Monday, December 06, 2004

Blame the managers

The front page of The Daily Telegraph today sports an "exclusive" by Charles Clover headed "Health advice to eat more fish 'is threatening stocks'".

It trails the impending publication (due out tomorrow) by the Royal Commission on Environmental Pollution following "an 18-month investigation of over-fishing", and retails one of 60 recommendations for "radical change" in Government policy to emerge from the report.

That recommendation is that government advice that people should eat two portions of fish a week should be scrapped because rising consumption could destroy depleted fishing grounds.

Clover also builds in another "scoop". The Prince of Wales has been prevailed upon to lend his name to an op-ed in the Telegraph, where he endorses the Royal Commission's call for urgent action to protect the marine environment and future food supplies.

Edging into dangerous political territory, he singles out for particular criticism the "appalling" destruction of dolphins and porpoises by trawlers catching bass in the Channel as an example of the multiple failures of the EU's Common Fisheries Policy.

This, in fact, is an example of a humiliating rebuff delivered by the commission to fisheries minister Ben "Rear Admiral" Bradshaw. After he and his predecessor Elliot Morely had committed to stopping high-speed pair trawling for Bass on the Western Approaches - cited as the cause of the carnage – Bradshaw went cap in hand to the commission asking for a ban, only to have his entreaties rejected on the grounds of "insufficient proof of damage' See links, here, here and here.

Returning to the Clover story, however, he still buys in to the oft-repeated canard of "over-fishing" causing the problems, citing the Royal Commission, which argues that "the Treasury must face up to the Government's responsibility for allowing over-fishing and pay fishermen off when they are put out of business by such recovery measures."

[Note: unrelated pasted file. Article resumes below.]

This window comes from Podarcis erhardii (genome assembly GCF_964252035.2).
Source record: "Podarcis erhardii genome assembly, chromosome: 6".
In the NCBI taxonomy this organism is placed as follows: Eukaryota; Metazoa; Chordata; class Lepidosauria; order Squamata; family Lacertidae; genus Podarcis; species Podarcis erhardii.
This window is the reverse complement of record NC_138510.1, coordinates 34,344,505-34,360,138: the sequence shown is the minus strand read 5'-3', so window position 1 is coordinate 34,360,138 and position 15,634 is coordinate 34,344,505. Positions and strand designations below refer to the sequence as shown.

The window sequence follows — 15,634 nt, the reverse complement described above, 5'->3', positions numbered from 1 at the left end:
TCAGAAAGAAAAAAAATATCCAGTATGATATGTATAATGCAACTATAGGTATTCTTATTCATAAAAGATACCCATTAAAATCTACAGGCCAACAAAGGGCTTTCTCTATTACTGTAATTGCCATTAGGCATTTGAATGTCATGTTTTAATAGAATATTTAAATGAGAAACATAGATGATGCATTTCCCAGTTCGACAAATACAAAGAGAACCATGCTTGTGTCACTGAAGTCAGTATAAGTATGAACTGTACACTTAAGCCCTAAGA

We will examine to Commission's report with interest but, on the basis of today's report, it looks very much as if the Commission is ignoring that huge "elephant in the room" – the European Union – which dictates which fishing vessels have access to UK waters, under the doctrine of "equal access".

Nevertheless, Clover is beginning to show some understanding some of the issues. Writing of the EU commission's attempt to preserve Cod stocks – by closing down whole fisheries, in which mixed stocks of Cod and Haddock abound - for the first time he makes reference to selective fishing, offering the hesitant criticism that it is not clear whether the EU commission has any intention of recommending selective methods that are used in other countries to catch haddock without catching cod.

This is something that the commission has been notoriously slow to accept, yet techniques are available – and well-proven – which allow fishermen to "surgically extract" Haddock in mixed fisheries, without touching the Cod.

The Prince of Wales hints at this dereliction, writing that "The most generous interpretation that can be put on the present situation is that we are just about managing the inexorable decline of our fisheries."

He adds that no one could be unmoved by the desperate consequences for fishermen and their families. But he is "confident that, with decisive action and proper long-term management, it should be possible to achieve greater numbers of fish and higher catches."

That is true. It is entirely possible to both increase catches and end up with an increased biomass, given good fisheries management techniques. But those techniques are never going to be applied as long as UK waters come under the leaden jurisdiction of the CFP.

Next week, on 13 December, the Conservative Party is to publish its proposals for a detailed fisheries management system, under national and local control, to replace the CFP, thus honouring Michael Howard’s commitment that a Conservative government will repatriate the CFP. This may prove the last hope for UK fisheries, before the damage done by the EU becomes irreparable.

Without giving too much away, it will place the responsibility for the decline in fish stocks squarely at the feet of the current management - the European Union. Watch this space.